Leaders with Social-Emotional Learning Skills Are a Force for Global Good

By Matt Segneri
Director, Social Enterprise Initiative (SEI)
Harvard Business School

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I worked in the public, private, and nonprofit sectors before returning to Harvard Business School and assuming my current responsibilities. And over those years, I was struck by the extent to which CEOs and leaders of large organizations truly needed social-emotional learning (SEL) skills in order to fulfill their potential and achieve results for those they served.

SEL is especially valuable for leaders who are in challenging people or workforce situations. If you’re leading a private-sector company today, for example, you have to build relationships with demanding customers as well as employees who are trying to come to terms with the broad and sweeping transformation to an information economy. If you’re a mayor running a city, you have to establish connective bonds with a diverse cross-section of citizens.

This type of 21st-century leadership requires self-awareness, authenticity, empathy, and the ability to self-manage emotions—especially in conflict situations, during crises, and when under pressure.

Leadership today requires empathy to attract, nurture, and retain the best talent, and to meet stakeholders and customers where they are. Empathy is a skill that yields better choices and decisions—based on the needs of others and the needs of the community.

People all over the world are yearning for this kind of leadership right now, where the person responsible for an organization is sincerely engaged and operating as his or her best self.

On a more pragmatic and micro level, leaders without social-emotional skills simply can’t motivate or inspire people to collaborate and partner in order to get things done. When you analyze how the world works today, it’s all about trust and open, honest communication, such as inclusive discussions and conversations between people who may be in the same office cubicle or across the ocean and continents away. Having SEL competency is a prerequisite for making these dialogues productive and successful.

Helping to educate and develop leaders with these social-emotional skills is infused throughout our curriculum and community at Harvard Business School (HBS).

One of our faculty members—Bill George (HBS ’66), professor of management practice and the former CEO of Medtronic—has really built out our work on authentic leadership. He’s written two important books on the topic—Authentic Leadership and True North. He’s also published a seminal article (along with Peter Sims,
a management writer and entrepreneur, and Andrew N. McLean, a research associate at Harvard Business School) that explains how the best leaders channel their own personal transformative experiences to access the strength and wisdom they need to help the employees, constituents, or communities they serve.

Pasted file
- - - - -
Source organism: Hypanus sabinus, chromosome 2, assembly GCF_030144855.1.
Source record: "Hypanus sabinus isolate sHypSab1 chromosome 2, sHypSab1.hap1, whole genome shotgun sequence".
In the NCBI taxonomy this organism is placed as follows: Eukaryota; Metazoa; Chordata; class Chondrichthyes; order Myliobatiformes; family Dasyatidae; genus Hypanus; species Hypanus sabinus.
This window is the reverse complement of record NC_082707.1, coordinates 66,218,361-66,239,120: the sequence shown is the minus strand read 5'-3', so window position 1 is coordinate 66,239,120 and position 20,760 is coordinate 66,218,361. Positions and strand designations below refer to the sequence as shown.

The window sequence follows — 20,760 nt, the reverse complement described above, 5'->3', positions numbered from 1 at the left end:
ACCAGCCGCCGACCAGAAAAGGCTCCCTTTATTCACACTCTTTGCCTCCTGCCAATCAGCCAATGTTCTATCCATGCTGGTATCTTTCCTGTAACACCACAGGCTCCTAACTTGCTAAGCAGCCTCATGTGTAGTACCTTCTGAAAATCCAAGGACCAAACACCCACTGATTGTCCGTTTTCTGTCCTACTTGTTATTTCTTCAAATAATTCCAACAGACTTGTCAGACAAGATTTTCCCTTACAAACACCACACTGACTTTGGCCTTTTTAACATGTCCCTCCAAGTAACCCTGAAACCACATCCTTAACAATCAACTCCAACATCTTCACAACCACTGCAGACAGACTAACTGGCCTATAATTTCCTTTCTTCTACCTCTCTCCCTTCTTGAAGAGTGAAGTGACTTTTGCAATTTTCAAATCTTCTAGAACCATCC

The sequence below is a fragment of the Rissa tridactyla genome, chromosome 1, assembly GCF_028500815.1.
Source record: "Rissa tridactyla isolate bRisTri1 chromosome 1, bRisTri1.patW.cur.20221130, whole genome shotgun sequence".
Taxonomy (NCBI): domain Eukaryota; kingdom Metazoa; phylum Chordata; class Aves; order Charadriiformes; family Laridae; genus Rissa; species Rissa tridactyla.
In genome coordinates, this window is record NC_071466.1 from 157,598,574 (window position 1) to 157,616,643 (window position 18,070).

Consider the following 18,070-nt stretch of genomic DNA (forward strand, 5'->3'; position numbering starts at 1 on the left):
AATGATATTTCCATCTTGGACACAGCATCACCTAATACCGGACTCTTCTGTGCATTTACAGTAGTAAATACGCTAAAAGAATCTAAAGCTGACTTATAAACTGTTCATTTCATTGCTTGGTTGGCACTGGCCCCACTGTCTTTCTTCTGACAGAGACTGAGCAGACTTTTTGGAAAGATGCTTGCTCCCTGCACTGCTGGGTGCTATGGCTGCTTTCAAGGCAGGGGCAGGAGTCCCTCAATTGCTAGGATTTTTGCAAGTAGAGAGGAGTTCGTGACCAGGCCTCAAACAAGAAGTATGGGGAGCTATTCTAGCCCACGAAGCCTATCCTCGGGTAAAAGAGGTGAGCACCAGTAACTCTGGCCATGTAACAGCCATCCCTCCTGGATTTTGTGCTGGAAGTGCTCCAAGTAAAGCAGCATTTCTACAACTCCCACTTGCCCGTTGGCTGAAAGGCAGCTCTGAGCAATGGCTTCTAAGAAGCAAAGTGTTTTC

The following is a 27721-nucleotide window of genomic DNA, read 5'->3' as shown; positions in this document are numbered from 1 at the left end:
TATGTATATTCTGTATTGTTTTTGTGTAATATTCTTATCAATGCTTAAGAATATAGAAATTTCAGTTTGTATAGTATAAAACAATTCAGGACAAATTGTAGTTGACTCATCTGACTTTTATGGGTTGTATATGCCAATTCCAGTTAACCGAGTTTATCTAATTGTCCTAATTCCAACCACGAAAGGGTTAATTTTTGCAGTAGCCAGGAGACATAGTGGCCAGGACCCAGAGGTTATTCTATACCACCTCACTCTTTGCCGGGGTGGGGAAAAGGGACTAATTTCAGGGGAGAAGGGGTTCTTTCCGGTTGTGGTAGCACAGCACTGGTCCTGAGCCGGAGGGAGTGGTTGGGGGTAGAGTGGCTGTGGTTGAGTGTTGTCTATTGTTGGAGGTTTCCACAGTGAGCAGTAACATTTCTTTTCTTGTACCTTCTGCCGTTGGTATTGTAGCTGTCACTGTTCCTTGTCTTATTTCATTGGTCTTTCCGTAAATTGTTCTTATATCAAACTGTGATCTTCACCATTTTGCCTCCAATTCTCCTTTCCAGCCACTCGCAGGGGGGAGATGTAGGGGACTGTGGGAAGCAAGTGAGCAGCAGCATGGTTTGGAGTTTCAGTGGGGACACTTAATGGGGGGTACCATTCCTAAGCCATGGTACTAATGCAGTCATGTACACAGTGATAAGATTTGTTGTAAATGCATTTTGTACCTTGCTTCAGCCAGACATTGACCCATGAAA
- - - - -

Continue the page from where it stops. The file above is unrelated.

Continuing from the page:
As Ann Fudge (HBS ’77), a member of several corporate boards and a former CEO of Young & Rubicam Brands, told George and his associates: “All of us have the spark of leadership in us, whether it is in business, in government, or as a nonprofit volunteer. The challenge is to understand ourselves well enough to discover where we can use our leadership gifts to serve others.” HBS also offers a course on Authentic Leadership Development (ALD) (www.hbs.edu/coursecatalog/2090.html). The course was originally developed by Bill George; it was once taught by the present dean of HBS, Nitin Nohria; and it’s currently taught by Professors Scott Snook and Tom DeLong.

The purpose of ALD is to enable students to embark on paths of personal leadership development. ALD demands introspection, curiosity, and reflection from students, as well as vulnerability and openness to share in class discussions, leadership discussion groups, and one-on-one sessions with peer mentors and the professor.

Finally, the HBS executive education program offers a weeklong immersion in authentic leadership (www.exed.hbs.edu/programs/ald/Pages/curriculum.aspx). Bill George currently teaches in this program.

Empathic and emotionally mindful leadership in business, government, and the nonprofit sector is a tremendous force for good all over the world today. And more than ever, our leaders must serve as vital and connected role models for people everywhere if we’re really committed
to prosperity, harmony, and an enriched quality of life in the 21st century.


Matt Segneri, Director of the Social Enterprise Initiative (SEI) at Harvard Business School, has a broad range of leadership experience in the private, public, and nonprofit sectors, most recently at Bloomberg Philanthropies in New York, where he was a senior leader on the Government Innovation team. From 2010 to 2012, Segneri was an advisor to the then-mayor of the City of Boston, Thomas M. Menino. An honors graduate of Harvard College (2004), where he majored in psychology, with additional studies in economics and government, Segneri spent four years (2004–2008) as a consultant at the Monitor Group in its New York and Cambridge, Massachusetts, offices before entering Harvard Business School, where he received an MBA.